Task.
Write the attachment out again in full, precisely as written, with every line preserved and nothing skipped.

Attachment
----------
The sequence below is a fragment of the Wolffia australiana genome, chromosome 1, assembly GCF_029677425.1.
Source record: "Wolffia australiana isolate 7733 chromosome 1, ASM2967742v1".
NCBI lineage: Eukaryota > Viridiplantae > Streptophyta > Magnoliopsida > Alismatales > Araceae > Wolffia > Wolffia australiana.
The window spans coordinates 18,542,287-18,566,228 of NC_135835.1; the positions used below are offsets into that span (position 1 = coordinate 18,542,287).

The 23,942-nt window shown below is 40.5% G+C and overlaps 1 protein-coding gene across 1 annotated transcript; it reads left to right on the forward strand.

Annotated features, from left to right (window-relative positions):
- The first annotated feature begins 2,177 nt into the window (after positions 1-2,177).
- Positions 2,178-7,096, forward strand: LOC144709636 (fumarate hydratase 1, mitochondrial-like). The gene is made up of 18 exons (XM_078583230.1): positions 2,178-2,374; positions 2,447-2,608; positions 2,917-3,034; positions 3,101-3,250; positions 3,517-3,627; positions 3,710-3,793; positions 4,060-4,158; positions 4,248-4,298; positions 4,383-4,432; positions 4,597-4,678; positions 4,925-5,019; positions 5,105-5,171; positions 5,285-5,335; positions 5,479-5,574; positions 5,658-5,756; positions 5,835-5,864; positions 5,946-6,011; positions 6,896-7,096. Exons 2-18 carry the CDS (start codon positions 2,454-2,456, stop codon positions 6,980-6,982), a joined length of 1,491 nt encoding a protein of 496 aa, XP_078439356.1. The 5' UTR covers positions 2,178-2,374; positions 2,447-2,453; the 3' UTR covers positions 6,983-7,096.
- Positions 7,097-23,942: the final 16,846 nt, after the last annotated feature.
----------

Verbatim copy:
The sequence below is a fragment of the Wolffia australiana genome, chromosome 1, assembly GCF_029677425.1.
Source record: "Wolffia australiana isolate 7733 chromosome 1, ASM2967742v1".
NCBI lineage: Eukaryota > Viridiplantae > Streptophyta > Magnoliopsida > Alismatales > Araceae > Wolffia > Wolffia australiana.
The window spans coordinates 18,542,287-18,566,228 of NC_135835.1; the positions used below are offsets into that span (position 1 = coordinate 18,542,287).

The 23,942-nt window shown below is 40.5% G+C and overlaps 1 protein-coding gene across 1 annotated transcript; it reads left to right on the forward strand.

Annotated features, from left to right (window-relative positions):
- The first annotated feature begins 2,177 nt into the window (after positions 1-2,177).
- Positions 2,178-7,096, forward strand: LOC144709636 (fumarate hydratase 1, mitochondrial-like). The gene is made up of 18 exons (XM_078583230.1): positions 2,178-2,374; positions 2,447-2,608; positions 2,917-3,034; positions 3,101-3,250; positions 3,517-3,627; positions 3,710-3,793; positions 4,060-4,158; positions 4,248-4,298; positions 4,383-4,432; positions 4,597-4,678; positions 4,925-5,019; positions 5,105-5,171; positions 5,285-5,335; positions 5,479-5,574; positions 5,658-5,756; positions 5,835-5,864; positions 5,946-6,011; positions 6,896-7,096. Exons 2-18 carry the CDS (start codon positions 2,454-2,456, stop codon positions 6,980-6,982), a joined length of 1,491 nt encoding a protein of 496 aa, XP_078439356.1. The 5' UTR covers positions 2,178-2,374; positions 2,447-2,453; the 3' UTR covers positions 6,983-7,096.
- Positions 7,097-23,942: the final 16,846 nt, after the last annotated feature.